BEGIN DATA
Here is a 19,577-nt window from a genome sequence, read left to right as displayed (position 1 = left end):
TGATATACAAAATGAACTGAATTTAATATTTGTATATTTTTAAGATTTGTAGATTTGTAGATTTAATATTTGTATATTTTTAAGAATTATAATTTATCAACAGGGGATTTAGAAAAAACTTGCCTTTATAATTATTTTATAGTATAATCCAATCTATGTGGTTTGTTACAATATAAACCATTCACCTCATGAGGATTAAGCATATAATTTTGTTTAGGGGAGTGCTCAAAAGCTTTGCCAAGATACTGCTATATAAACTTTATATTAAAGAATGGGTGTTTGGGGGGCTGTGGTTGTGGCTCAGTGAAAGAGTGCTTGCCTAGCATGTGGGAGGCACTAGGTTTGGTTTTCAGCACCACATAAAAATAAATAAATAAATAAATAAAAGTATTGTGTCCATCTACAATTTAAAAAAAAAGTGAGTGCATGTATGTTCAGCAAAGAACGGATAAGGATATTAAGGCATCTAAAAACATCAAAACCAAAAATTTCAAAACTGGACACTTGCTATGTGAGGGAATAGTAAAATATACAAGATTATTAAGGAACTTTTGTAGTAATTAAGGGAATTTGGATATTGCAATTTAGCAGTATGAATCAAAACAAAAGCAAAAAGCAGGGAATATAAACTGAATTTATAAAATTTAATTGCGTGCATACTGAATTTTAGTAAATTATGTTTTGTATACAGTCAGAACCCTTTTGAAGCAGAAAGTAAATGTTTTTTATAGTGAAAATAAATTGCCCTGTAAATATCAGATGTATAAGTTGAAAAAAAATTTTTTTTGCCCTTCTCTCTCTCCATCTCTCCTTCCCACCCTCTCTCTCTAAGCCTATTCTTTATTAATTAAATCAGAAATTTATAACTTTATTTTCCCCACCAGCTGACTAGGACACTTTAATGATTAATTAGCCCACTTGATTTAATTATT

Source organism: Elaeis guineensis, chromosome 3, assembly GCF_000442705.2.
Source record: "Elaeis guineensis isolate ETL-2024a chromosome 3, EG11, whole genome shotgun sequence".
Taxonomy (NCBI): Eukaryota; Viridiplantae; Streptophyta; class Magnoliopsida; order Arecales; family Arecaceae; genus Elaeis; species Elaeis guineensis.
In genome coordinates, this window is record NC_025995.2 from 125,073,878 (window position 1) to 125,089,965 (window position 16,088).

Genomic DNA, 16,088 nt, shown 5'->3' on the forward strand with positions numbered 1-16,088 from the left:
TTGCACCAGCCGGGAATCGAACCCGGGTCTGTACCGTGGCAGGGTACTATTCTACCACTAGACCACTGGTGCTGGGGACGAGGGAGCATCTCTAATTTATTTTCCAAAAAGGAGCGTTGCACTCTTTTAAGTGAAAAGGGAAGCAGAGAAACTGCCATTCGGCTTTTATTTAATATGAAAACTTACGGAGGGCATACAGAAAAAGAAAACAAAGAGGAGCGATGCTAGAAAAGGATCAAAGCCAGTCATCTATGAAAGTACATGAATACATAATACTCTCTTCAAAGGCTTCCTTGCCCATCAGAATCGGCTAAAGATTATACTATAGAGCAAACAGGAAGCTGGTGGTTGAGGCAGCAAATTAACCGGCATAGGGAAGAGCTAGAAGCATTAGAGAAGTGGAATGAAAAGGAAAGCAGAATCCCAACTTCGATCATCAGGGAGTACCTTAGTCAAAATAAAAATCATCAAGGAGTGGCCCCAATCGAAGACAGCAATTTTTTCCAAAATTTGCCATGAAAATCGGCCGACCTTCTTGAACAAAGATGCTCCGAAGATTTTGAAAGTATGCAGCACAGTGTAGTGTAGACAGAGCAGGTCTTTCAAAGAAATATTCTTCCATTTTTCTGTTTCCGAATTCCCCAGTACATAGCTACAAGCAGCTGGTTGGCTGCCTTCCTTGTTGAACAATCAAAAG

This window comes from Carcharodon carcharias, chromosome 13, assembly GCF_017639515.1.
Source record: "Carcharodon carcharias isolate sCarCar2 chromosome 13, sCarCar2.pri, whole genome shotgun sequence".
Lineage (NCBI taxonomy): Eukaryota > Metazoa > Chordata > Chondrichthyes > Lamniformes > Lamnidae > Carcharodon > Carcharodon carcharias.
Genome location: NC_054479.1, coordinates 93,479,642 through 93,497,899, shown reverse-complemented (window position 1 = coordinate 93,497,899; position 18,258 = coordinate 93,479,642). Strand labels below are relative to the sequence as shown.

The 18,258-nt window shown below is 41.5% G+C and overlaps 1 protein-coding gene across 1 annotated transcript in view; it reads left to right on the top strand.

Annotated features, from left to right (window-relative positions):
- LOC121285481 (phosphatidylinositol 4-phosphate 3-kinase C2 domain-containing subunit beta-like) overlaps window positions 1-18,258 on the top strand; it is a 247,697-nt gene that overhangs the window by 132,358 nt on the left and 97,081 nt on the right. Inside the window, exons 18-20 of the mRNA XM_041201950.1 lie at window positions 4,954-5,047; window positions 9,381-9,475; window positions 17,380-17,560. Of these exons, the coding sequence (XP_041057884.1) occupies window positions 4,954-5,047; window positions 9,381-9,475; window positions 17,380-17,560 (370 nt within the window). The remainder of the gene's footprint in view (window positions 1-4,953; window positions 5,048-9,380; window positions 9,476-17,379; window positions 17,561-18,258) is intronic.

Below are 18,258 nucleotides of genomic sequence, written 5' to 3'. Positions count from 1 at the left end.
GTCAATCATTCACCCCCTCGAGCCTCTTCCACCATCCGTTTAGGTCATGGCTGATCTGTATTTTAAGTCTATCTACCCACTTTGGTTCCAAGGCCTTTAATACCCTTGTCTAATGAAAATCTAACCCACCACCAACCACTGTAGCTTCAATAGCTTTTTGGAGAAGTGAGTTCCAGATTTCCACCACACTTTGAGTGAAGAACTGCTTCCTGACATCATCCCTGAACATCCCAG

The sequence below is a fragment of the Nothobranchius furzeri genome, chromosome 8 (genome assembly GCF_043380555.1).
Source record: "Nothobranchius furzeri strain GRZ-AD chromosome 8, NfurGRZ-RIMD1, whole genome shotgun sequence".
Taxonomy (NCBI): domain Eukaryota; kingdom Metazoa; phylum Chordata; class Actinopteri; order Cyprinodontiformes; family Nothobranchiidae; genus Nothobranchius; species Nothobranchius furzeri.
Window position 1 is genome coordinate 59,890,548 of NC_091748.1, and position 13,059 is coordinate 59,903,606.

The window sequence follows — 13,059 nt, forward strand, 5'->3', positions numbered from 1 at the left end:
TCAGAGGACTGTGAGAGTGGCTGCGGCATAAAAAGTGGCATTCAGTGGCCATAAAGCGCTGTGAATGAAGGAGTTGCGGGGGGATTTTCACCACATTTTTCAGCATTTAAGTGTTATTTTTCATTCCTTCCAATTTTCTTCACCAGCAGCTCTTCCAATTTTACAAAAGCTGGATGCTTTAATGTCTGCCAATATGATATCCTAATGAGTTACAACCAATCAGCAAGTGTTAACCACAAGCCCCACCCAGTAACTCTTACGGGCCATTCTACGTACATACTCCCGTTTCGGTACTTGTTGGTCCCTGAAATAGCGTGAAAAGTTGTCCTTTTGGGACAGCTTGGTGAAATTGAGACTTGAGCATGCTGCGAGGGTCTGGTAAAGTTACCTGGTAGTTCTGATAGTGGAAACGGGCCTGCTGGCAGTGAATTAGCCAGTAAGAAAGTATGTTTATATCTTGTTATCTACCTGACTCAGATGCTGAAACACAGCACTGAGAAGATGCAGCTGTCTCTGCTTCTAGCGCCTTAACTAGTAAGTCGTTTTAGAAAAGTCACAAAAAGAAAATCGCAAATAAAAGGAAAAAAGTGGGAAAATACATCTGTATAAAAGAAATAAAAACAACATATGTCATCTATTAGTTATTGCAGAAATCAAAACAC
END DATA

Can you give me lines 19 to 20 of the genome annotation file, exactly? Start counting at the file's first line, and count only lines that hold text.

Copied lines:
Source record: "Nothobranchius furzeri strain GRZ-AD chromosome 8, NfurGRZ-RIMD1, whole genome shotgun sequence".
Taxonomy (NCBI): domain Eukaryota; kingdom Metazoa; phylum Chordata; class Actinopteri; order Cyprinodontiformes; family Nothobranchiidae; genus Nothobranchius; species Nothobranchius furzeri.